Keeping it going, eighty-one, eighty…
Quartersnacks Celebrates the Decade – The 100 Most Important Events in New York City Skateboarding from 2000 to 2009: 100 to 91, 90 to 81, 80 to 71, 70 to 61, 60 to 51, 50 to 41, 40 to 31, 30 to 21, 20 to 11, 10 to 2, Number one.
80. Quarter snack prices rise to 35 cents in accordance with increased costs of food nationwide – 2007:
If you know anything about being under the age of sixteen and on a skateboard in New York City, you should be aware that your adolescent diet consists of dollar menus, Tropical Fantasy 50 cent sodas, 99 cent Arizona iced teas, and Little Debbie snack cakes. The latter is the thriftiest of the four variants. With it being out of the equation, and priced out of range for those looking to spend their last remaining dollar on four wholesome snacks, the loss poses an unsymmetrical, and unfavorable blow to the pockets of those not fortunate enough to have a job or a trust fund.
79. Matt Ward redefines previously held conceptions of blood circulation in the human foot – 2002:
The early-2000s were bestowed with the presence of an enigmatic boy by the name of Matt Ward. Aside from his career-defining feat of smashing into a parked car while filming Danny Weiss do a line at the Seaport benches, he also managed to lace his DC Lynxes so tight that extended part of the shoelace went on for about three feet after the last lace hole.
78. Cam’ron begins saying “ho homo” – 2003:
It also yielded a pretty lame “I Love NY (NO HOMO)” t-shirt.
77. Chad Muska & Robbie Gangemi spotted together at the Jane Hotel – 2009:
Like the photo of former Company Flow front man, El-P and Puffy, the three-pronged combination of the Robbie Gangemi; King of Boston, Chad Muska; former childhood superhero of everyone born between ’86 and ’89, and the Jane Hotel; the then certifiable heir to Beatrice’s throne as the most high-fashion-ridden nightlife establishment frequented by only the handsomest of skateboarders, was one of the decade’s greatest instances of cognitive dissonance. And the Jane was the best.
76. Some idiot throws a broken board through the window at FedEx and posts it on the Internet – 2003:
An often forgotten fact about Midtown Manhattan is that it once had an all-day-without-kick-out location that you could spend entire weekdays at without seeing a single guy in a suit with a nametag. Thanks to a bunch of idiots from a website that shall remain nameless, someone threw a board through a second floor window, and forever changed this fortunate aspect of Midtown, that has not been repeated since, due to a widespread increase in camera presence.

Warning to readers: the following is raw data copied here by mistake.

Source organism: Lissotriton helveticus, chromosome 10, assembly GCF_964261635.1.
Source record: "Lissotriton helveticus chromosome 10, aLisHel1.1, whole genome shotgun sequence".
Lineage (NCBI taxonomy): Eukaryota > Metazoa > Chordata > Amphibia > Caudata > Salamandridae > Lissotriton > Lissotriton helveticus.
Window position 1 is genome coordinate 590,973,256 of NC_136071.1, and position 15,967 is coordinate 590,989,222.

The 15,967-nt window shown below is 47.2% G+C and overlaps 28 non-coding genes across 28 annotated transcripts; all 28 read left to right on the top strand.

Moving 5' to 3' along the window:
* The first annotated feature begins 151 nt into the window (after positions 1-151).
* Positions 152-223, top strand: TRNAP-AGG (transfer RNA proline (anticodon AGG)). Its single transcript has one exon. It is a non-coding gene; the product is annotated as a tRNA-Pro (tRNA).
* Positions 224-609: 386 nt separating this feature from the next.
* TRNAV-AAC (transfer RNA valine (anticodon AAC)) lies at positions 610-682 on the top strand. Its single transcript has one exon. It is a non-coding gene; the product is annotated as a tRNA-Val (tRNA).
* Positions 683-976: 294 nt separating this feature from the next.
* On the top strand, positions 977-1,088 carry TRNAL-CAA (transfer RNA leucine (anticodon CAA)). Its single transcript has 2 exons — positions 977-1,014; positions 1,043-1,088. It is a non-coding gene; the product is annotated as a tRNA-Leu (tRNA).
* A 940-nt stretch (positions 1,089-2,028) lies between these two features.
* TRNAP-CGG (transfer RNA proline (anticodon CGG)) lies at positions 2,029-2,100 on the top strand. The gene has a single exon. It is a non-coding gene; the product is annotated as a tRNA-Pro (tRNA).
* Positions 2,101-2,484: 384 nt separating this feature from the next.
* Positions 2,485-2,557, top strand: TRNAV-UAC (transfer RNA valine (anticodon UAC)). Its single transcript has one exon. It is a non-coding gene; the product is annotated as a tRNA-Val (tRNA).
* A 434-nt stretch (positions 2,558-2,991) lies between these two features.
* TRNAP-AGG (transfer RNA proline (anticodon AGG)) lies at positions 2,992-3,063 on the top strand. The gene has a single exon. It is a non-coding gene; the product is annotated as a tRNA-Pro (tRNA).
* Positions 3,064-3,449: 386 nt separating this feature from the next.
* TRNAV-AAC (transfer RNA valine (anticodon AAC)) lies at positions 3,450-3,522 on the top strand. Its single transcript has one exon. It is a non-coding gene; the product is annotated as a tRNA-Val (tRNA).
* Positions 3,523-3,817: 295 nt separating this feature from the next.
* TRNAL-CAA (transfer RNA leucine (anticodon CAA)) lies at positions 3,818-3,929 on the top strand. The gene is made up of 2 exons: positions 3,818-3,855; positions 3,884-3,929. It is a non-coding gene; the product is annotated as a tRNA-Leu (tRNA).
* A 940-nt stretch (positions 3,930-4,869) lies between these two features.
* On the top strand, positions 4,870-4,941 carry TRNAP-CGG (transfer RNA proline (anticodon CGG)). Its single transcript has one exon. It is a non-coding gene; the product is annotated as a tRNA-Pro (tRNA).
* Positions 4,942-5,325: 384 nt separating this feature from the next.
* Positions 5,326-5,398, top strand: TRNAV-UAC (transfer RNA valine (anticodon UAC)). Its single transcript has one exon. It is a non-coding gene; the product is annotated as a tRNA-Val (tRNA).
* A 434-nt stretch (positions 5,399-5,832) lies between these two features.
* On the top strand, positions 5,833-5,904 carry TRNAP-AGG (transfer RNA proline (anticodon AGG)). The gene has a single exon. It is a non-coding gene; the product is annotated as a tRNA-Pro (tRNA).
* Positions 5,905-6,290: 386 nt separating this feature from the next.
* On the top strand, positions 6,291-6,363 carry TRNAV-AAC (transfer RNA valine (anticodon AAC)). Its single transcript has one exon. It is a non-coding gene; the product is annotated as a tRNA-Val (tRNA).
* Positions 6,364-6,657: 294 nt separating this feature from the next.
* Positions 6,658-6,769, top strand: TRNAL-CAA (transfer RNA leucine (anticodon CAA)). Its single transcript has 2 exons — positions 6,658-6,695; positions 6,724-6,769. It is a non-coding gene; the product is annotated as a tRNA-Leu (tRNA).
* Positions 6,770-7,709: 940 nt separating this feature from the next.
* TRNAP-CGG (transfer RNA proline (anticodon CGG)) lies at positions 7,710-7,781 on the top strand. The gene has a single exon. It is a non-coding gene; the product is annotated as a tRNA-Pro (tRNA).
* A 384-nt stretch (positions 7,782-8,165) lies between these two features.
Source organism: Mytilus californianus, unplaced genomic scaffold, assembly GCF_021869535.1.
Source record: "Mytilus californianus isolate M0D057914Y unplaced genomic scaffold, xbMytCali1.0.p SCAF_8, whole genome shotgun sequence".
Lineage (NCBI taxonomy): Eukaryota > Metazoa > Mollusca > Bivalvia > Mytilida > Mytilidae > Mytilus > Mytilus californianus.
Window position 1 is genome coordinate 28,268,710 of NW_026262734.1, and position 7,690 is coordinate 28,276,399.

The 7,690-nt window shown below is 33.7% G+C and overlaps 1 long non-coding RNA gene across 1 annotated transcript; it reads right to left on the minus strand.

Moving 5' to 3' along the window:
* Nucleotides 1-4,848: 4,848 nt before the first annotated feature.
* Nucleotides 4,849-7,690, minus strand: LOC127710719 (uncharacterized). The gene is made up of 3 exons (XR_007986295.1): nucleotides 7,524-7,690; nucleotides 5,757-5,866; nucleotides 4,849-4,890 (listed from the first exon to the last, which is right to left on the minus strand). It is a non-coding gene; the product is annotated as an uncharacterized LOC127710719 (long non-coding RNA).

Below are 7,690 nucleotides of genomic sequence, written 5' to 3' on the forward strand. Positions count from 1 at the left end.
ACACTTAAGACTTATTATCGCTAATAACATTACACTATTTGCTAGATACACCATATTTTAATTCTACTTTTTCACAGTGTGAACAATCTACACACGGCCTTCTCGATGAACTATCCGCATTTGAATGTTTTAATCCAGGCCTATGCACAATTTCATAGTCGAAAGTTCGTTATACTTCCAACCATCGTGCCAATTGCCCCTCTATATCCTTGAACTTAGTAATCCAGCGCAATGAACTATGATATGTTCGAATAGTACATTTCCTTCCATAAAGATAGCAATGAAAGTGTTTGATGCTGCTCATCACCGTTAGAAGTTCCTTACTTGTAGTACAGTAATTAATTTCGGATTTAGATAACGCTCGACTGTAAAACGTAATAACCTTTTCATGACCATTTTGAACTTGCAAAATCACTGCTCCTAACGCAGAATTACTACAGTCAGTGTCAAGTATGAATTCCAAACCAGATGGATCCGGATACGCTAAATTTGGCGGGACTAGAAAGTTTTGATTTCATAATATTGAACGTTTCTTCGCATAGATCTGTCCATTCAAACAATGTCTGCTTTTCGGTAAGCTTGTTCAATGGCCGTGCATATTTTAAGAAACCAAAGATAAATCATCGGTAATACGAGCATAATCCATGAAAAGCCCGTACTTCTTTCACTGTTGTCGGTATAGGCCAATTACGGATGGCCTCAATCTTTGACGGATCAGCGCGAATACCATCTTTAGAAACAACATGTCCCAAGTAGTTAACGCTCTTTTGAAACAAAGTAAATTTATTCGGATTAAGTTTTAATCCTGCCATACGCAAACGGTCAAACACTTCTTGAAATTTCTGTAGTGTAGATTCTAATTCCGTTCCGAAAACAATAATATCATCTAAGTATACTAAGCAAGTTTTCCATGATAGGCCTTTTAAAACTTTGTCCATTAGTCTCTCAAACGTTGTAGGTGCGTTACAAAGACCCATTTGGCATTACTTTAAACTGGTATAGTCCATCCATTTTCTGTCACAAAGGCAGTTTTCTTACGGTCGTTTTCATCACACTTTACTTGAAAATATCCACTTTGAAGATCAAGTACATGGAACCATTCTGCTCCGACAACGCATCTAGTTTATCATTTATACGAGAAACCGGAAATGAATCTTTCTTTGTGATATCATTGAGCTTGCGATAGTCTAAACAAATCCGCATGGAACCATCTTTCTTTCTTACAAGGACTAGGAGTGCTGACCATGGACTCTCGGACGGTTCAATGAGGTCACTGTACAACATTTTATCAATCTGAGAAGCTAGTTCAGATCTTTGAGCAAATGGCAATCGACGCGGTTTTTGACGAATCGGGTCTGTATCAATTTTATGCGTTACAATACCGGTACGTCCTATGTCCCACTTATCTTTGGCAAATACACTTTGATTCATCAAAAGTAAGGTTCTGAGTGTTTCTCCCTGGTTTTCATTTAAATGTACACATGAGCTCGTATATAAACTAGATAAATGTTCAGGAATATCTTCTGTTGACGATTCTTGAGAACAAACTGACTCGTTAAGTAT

75. Mike Wight backside 180s the Saint Patrick’s Cathedral Gap – 2002:
After landing, he makes a circle, comes up to the camera, and shouts, “N.Y. kid!” This moment has since been solidified as the greatest instance of post-trick commentary in New York skate video history.
74. Skateboard Mag New York Profile is released – 2009:
Early in the year, The Skateboard Mag released a New York City profile in Issue 63. It made a ridiculous statement that implied people in New York skate spots besides 12th and A. Everyone read it, laughed for a couple minutes, and then went to 12th and A.
73. Psy Spy closes down – 2000:
The optimism that followed the real-estate boom of the 1990s was followed by many ambitious projects. The prospect of a skate shop that only sold New York–made skateboarding companies was one of them, and it lasted a solid year (amazingly) before people realized that New York hard goods were not competent enough to sustain an entire retail establishment’s source of revenue, particularly in an era of rising East Village rent costs. Psy Spy shut its doors, California (and Dayton) companies were brought in, and ABC was born.
72. Taji Ameen’s EST 4 part is released – 2004:
Taji’s contribution to EST 4 was bar-none, one of the most (unfairly) hated-on (unfair because it is an EST part, let’s be a bit serious with our standards here), and misunderstood video parts to come out of the city during the decade. The critiques were mostly concerned with how such an allegedly “low” stair count-having kid could merit a full video part (highlights included a five trick line down the steps at FedEx and a kickflip down the FedEx seven as an ender), when the era, on a greater scale consisted of Evan Hernandez front boarding down rails with more steps under them than years he had spent living on earth. Seldom did a day pass in the winter and early spring of 2004 when a TF bench or a train ride to Flushing lived without this part being thrown up for debate. Five years later, Taji is better than everyone.
71. Jasonwear cuts his hair – 2004:
Just as Metallica had famously lost their touch when they cut their hair, Jasonwear’s haircut turned him from being one of the city’s finest, young, half-Japanese athletes into a mellow wanderer with a girlfriend, forever leaving the city to mourn the loss of one its greatest frontside skaters.